There are currently 162 children in care in Columbia County. 126 of those are in foster homes. And the number of Court Appointed Special Advocates (CASA)? That number is 27 … leaving around 90 children unrepresented.
CASA for children of Multnomah, Washington and Columbia Counties is making a push to bring in new volunteers this year, hoping to
add at least 30 more to represent children in our area. “Our children need this,” CASA volunteer recruiter Monica Rush said. “A child in foster care is entitled to a CASA and we currently don’t have enough to cover that need.”
Oregon law states that every abused and neglected child in protective custody is entitled to a CASA. Judges refer the most serious cases to CASA so that one volunteer can build a relationship with a child to ensure the child is receiving the support and attention he or she needs while going through the foster care system.
“Their main goal is to gather information on foster kids in the file and then they’re responsible for filling out a court report,” Rush said. “They visit the kids in the foster home at least once a month, and they talk. They’re entitled to any information on that child from DHS or therapists or counselors.”
A CASA volunteer then takes that information and makes a recommendation to the judge as to what they think is the best course of action for the child. “Our judges are really good. They tell us they listen more to what a CASA has to say than to the attorneys or DHS,” CASA Program Manager Karin Miller said. The recommendation of a CASA can carry more weight because many attorneys oversee multiple cases, while a CASA volunteer oversees one case at a time. “The judge knows when they go in that they really know what’s going on with that case, so he really listens closely to what their recommendations are.”
Almost anyone can aid in this important work, and ultimately, it simply takes the commitment to working 10 to 20 hours a month for a two-year period. Those two years ensure that a child will have the same point of contact and a certain consistency as they navigate their way through the foster care system. All volunteers will receive the necessary training to complete the work.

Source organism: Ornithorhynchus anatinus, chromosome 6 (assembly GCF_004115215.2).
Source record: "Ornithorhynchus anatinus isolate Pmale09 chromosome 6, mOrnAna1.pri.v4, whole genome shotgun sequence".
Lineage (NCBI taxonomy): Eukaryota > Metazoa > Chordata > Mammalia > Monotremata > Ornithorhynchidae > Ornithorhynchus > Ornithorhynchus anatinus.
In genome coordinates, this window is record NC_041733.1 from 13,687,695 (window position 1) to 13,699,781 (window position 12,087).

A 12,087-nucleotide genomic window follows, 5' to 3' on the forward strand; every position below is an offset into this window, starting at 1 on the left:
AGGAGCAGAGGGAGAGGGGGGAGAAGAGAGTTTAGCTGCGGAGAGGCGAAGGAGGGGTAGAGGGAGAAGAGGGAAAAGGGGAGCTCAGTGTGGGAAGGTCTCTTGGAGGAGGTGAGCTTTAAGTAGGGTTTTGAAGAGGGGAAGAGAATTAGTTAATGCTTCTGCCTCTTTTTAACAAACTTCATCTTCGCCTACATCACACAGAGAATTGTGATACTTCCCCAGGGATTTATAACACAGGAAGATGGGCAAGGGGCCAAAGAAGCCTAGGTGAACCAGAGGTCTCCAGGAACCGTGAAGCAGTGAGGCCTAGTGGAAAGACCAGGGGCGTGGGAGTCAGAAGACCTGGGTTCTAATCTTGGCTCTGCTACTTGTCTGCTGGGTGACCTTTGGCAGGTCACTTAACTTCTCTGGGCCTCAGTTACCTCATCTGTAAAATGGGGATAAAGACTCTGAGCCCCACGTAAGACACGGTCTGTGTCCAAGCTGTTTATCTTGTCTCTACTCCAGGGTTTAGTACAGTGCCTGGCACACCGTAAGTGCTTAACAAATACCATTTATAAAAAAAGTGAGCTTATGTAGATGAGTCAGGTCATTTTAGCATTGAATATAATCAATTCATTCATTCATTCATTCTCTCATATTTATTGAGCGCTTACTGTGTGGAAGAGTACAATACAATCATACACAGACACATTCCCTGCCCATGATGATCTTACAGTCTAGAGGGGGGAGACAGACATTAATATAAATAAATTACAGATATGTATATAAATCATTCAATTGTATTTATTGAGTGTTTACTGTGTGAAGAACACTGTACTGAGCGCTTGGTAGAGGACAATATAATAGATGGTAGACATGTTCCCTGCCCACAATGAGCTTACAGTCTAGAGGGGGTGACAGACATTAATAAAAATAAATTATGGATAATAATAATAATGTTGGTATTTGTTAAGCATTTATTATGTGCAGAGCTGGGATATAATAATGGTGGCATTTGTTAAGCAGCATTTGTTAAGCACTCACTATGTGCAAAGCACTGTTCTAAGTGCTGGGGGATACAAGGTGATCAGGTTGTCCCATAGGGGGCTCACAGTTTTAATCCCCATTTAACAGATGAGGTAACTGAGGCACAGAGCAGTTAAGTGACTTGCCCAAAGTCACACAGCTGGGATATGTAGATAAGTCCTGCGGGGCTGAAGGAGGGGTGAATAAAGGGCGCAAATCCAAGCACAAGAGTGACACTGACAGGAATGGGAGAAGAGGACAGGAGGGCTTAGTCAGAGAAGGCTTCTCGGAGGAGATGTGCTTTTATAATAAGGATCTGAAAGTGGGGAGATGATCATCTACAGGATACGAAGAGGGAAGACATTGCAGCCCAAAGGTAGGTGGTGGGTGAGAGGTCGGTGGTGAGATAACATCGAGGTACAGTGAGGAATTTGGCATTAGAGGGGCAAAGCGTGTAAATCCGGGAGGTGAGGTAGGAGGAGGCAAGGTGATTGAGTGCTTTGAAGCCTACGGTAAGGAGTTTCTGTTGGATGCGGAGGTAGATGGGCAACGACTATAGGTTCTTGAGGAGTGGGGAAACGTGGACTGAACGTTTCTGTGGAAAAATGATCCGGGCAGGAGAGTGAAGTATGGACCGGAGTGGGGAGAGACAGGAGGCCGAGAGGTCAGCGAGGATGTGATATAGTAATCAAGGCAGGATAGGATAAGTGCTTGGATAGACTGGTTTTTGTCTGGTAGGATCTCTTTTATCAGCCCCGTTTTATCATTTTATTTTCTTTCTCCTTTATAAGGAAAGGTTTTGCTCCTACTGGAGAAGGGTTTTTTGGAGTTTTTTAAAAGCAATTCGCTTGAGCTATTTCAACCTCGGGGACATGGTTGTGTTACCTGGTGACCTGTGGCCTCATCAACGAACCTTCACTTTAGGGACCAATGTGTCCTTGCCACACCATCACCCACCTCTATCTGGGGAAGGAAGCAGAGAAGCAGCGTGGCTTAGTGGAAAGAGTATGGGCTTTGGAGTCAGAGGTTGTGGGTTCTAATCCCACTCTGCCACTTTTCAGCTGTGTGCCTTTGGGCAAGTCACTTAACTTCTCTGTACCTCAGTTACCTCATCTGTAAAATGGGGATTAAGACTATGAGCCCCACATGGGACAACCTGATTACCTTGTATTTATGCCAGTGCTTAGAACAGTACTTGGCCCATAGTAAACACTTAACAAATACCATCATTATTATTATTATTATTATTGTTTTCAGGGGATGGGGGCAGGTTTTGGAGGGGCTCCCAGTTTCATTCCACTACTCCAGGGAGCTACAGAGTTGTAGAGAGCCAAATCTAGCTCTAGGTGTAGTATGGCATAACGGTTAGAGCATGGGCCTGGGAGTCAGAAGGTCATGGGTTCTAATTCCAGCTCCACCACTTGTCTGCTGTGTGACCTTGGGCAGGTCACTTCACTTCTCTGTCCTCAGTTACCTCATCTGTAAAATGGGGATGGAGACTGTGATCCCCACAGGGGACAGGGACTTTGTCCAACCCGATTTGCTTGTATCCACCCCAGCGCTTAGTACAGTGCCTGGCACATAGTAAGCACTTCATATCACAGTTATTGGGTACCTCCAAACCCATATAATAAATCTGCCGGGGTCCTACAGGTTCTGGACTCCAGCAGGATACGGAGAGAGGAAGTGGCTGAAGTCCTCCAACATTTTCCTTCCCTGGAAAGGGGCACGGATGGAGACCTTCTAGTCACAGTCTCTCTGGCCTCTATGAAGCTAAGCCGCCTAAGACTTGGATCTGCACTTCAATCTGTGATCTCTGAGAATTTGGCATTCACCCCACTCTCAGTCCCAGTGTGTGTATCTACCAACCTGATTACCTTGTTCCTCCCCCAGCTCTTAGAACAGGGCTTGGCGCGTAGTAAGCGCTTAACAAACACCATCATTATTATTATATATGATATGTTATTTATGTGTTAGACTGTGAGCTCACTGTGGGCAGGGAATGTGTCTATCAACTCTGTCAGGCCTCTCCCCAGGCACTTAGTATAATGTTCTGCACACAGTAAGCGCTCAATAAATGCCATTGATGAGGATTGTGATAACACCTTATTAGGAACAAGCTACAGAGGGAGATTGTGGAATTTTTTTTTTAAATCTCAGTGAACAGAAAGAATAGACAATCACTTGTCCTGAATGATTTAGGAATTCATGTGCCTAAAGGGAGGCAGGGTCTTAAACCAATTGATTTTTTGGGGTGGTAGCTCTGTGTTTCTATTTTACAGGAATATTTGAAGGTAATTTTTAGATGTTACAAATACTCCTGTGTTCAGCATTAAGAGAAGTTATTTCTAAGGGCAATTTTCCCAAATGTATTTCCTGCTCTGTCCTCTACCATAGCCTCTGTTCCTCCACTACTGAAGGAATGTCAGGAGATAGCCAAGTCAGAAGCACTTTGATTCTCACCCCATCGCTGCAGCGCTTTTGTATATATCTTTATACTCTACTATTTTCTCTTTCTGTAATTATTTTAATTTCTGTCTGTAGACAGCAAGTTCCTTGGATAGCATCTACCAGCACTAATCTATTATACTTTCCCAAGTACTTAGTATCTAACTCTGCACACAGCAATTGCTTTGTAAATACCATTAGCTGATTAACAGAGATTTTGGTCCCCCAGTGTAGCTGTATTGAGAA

To become a CASA volunteer, an individual must only meet the following requirements:
*Satisfactorily complete initial and on-going training requirements
*Maintain strict confidentiality
*Maintain current and complete file on each assigned case
*Keep CASA supervisor informed regarding the status of the case and confer as necessary
*Attend court proceedings and interagency meetings on the case
*Maintain strict adherence to program policies, guidelines, CASA role and ethics standards
*Be aware of deadlines and timetables involved in an assigned case, and turn in all reports on time
*Maintain cooperative relationships/interaction with children and adults involved
*Terminate involvement with child/family at conclusion of court appointment
Miller said many of their volunteers are retired or getting close to retirement, but they also have 20 and 30-year-olds that have made the commitment. The only concern with a working individual is that their employer understands when or if there’s a day they may have to make it to court to advocate for a child.
A CASA volunteer’s work has been proven successful over the years. An average of 16 percent of children in foster care will re-enter the system a second time. For those represented by CASA, that number drops to nine percent. CASA also helps keep children from being “bounced around” in the system. The average child will be placed an average of 6.6 times in various homes. For CASA children, that number drops to 3.9.
Rush will meet anyone willing to volunteer on their own terms to bring them into the work. She will meet you for coffee, whenever and wherever, to discuss CASA’s needs and explain the work. Her next recruitment orientation is scheduled for 5:15 p.m. on Feb 19 at 2514 Sykes Road. “We also have a class coming up in March and right now it looks like we might have ten people, which will be our biggest class yet, so we’re so excited,” Rush said.
Additionally, Rush is looking for more recruitment opportunities at churches, school groups, men’s groups … wherever this is something going on in Columbia County. “I can come in and do a five-minute presentation. I especially really need men in this county,” she said.
To help Rush reach these recruitment goals, or to volunteer to become a CASA, contact Rush at 503-410-5097 or by emailing firstname.lastname@example.org.